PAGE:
Verdi: Inno delle Nazioni; Quattro Pezzi Sacri. Freddie De Tommaso, Orchestra e Coro del Teatro Alla Scala / Riccardo Chailly. © 2024 Universal Music Operations Ltd


Drama and Emotion

GERALD FENECH finds much to enjoy and discover on this recent Verdi album from Freddie De Tommaso, Riccardo Chailly and colleagues at Teatro alla Scala, Milan

'... Chailly's spirited empathy for these pieces is evident throughout, and the La Scala forces respond with flair and vigour, as does tenor Freddie de Tommaso.'


For the 1862 World's Fair in London, composers from four countries were commissioned to compose festive music. The choice fell on Meyerbeer for Germany, Auber for France, Sterndale Bennett for Great Britain and Rossini for Italy. When the latter refused the invitation, the choice fell on Verdi. At the time of composition, Italy had been unified for most of its territory and only three regions were left for all the country to be one whole.

In this climate of excitement Verdi met the twenty-year-old poet Arrigo Boito, who wrote a text on peace and friendship between peoples. In contrast to Boito's text, the composition does not end with a hymn to art but with the notes of 'God Save the Queen', the 'Marsellaise' and the 'Canto degli Italiani'. The Inno delle nazioni was completed in Paris between 24 February and 31 March 1862, but the piece was not premiered at the opening concert, but at a complementary concert at the Royal Opera House on 24 May 1862.

Listen — Verdi: Andante mosso (Inno delle nazioni)
(4870255 track 1, 1:24-2:16) ℗ 2024 Universal Music Operations Ltd :

The 'cantata' was a huge success but, for unknown reasons, this work remains a rarity, especially in the recording sphere. The opening chorus, 'Glory to the Highest Heavens', is preceded by a short prelude, after which the solo part follows, 'Sublime Spectacle'. The Bard has the misery of past conflicts behind him and invokes peace and friendship between peoples, 'Brotherhood'. In the following prayer, 'Lord who on earth', which the chorus repeats, the Bard greets England and France, while the orchestra intones the respective national anthems.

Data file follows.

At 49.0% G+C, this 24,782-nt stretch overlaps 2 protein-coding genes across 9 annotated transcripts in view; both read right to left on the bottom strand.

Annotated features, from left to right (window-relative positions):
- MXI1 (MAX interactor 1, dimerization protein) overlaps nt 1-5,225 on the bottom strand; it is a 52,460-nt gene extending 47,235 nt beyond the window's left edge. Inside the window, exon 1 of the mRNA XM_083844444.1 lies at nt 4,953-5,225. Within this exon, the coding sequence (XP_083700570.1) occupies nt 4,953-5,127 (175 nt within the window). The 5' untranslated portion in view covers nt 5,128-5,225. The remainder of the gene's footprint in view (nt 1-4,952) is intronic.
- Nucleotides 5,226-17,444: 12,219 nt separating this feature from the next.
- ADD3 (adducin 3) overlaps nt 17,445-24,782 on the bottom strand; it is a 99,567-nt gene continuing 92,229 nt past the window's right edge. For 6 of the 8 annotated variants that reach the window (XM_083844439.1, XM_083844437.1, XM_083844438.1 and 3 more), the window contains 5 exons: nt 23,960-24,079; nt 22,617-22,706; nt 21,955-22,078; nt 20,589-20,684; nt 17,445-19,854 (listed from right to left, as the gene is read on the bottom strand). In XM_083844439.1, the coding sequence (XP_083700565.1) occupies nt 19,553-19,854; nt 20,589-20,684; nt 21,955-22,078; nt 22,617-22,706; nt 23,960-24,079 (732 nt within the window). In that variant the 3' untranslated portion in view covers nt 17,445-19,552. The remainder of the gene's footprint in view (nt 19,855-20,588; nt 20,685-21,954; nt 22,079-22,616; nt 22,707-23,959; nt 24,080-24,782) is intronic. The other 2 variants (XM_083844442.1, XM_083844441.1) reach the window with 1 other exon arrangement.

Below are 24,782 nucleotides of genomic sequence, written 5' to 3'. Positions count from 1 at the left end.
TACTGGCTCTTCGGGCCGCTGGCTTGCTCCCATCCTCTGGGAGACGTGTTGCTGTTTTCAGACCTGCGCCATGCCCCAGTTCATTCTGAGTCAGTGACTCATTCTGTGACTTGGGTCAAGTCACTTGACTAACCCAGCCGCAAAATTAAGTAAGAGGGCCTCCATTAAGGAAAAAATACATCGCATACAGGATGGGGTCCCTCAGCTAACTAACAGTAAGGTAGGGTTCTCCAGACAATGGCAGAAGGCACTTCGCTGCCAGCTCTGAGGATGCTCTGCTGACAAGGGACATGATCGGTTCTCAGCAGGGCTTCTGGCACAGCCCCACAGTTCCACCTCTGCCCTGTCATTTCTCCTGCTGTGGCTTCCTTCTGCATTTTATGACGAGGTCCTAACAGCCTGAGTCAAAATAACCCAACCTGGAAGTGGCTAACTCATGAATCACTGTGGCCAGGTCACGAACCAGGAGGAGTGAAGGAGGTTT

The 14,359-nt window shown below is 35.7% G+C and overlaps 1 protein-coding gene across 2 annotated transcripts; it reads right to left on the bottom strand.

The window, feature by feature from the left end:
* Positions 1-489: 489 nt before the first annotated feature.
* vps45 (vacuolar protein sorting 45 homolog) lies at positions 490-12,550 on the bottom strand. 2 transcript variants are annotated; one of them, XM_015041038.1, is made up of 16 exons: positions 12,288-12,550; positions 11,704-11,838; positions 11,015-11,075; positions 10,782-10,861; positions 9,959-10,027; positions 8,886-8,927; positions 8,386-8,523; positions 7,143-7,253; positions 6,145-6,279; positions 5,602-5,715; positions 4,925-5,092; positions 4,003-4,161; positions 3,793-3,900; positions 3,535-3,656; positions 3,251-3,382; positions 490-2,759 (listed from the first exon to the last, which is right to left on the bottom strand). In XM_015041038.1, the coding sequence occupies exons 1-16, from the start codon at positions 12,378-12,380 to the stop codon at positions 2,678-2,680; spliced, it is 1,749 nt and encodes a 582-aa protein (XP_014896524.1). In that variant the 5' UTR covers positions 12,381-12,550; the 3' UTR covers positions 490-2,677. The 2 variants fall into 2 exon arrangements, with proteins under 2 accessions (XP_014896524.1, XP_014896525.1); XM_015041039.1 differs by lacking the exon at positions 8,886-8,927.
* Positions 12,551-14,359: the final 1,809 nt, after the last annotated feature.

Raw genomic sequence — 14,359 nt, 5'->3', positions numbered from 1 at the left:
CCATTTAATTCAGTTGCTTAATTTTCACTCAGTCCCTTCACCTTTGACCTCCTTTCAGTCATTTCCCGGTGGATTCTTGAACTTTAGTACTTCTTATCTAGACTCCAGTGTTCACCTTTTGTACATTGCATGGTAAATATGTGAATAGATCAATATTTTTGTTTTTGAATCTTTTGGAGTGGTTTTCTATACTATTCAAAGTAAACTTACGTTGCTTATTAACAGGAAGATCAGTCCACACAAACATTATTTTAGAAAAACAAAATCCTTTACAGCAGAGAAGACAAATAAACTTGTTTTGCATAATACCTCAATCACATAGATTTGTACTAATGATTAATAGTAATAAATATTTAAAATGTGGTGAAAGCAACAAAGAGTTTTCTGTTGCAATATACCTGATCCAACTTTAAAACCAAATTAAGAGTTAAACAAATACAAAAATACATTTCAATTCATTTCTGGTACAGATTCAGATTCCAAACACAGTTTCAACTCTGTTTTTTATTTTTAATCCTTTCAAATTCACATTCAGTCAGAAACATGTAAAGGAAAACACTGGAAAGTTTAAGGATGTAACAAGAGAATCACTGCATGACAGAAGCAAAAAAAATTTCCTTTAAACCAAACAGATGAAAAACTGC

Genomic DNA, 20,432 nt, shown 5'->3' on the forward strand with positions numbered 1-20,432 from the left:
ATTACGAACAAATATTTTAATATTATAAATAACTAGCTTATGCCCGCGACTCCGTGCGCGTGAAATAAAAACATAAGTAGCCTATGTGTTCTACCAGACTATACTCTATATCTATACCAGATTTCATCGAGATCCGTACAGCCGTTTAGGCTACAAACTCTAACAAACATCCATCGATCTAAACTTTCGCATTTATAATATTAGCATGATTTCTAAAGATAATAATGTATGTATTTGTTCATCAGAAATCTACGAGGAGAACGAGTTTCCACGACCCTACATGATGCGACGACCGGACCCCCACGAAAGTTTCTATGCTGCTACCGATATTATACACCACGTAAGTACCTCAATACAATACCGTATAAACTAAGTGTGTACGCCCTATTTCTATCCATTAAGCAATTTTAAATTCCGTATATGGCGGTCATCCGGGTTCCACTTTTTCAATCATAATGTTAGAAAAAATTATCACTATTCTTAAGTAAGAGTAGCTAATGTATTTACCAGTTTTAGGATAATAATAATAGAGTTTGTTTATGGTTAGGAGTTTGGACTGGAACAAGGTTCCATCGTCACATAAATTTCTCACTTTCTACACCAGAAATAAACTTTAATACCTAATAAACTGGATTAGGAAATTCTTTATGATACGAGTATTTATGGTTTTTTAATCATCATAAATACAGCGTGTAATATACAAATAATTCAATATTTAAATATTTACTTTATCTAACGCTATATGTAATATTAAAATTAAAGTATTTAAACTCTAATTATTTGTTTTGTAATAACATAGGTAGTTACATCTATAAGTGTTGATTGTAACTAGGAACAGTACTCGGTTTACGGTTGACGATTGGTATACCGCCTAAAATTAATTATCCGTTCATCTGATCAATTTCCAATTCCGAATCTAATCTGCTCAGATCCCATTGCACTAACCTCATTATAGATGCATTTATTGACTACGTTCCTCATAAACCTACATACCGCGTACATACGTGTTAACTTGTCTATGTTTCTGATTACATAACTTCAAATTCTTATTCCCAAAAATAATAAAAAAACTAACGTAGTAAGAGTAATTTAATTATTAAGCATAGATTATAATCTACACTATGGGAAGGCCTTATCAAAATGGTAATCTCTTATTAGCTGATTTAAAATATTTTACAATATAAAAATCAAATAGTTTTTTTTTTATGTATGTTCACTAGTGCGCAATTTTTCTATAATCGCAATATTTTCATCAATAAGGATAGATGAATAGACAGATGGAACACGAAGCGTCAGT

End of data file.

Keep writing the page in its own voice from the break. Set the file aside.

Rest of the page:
Listen — Verdi: Andante mosso (Inno delle nazioni)
(4870255 track 3, 0:00-7:04) ℗ 2024 Universal Music Operations Ltd :

This is followed by a hymn to Italy, 'O Italia, O Italia, o patria mia', in which the 'Canto degli Italiani' by Mameli and Novaro is quoted. The final part includes a contrapuntal passage where 'God Save the Queen' and the 'Marsellaise' combine with the 'Canto degli Italiani' to form a magnificent passage of polyphonic complexity. A final reprise of the English Anthem brings an end to this stirring piece with the word 'Glory'.

After Verdi finished Aida in 1871 and the Requiem Mass in 1874, he retired from composing for years, writing only minor sacred compositions. The earliest of the Quattro Pezzi Sacri in terms of its composition date is what came to be known as Laudi alla Vergine Maria. It was composed between 1886 and 1889, during which time Verdi was also working on Otello.

Listen — Verdi: Laudi alla Vergine Maria (Quattro Pezzi Sacri)
(4870255 track 6, 0:00-0:48) ℗ 2024 Universal Music Operations Ltd :

The second of the Pezzi to be written was the Ave Maria, whose setting is built on an enigmatic scale. Originally composed in 1889, Verdi revised it for publication in 1897.

The Te Deum was begun in 1895, two years after the premiere of Falstaff and was only finished in the summer of 1896. The 'Stabat Mater' followed and all four pieces were sent to Verdi's publisher, Casa Ricordi, in June 1897.

According to his wishes, three pieces were premiered on 7 and 8 April 1898 at the Paris Opera in a concert conducted by Paul Taffanel. The work left out was the Ave Maria.

Listen — Verdi: Ave Maria (Quattro Pezzi Sacri)
(4870255 track 4, 4:06-4:44) ℗ 2024 Universal Music Operations Ltd :

This sublime issue will thrill all those Verdi lovers who wish to delve deeper into the composer's relatively hidden pieces. For the rest, there is so much to enjoy and discover. Riccardo Chailly's spirited empathy for these pieces is evident throughout, and the La Scala forces respond with flair and vigour, as does tenor Freddie de Tommaso.

Off the beaten track Verdi, but still budding with drama and emotion. Sound and presentation are first-rate.

Copyright © 9 July 2024 Gerald Fenech,
Gzira, Malta



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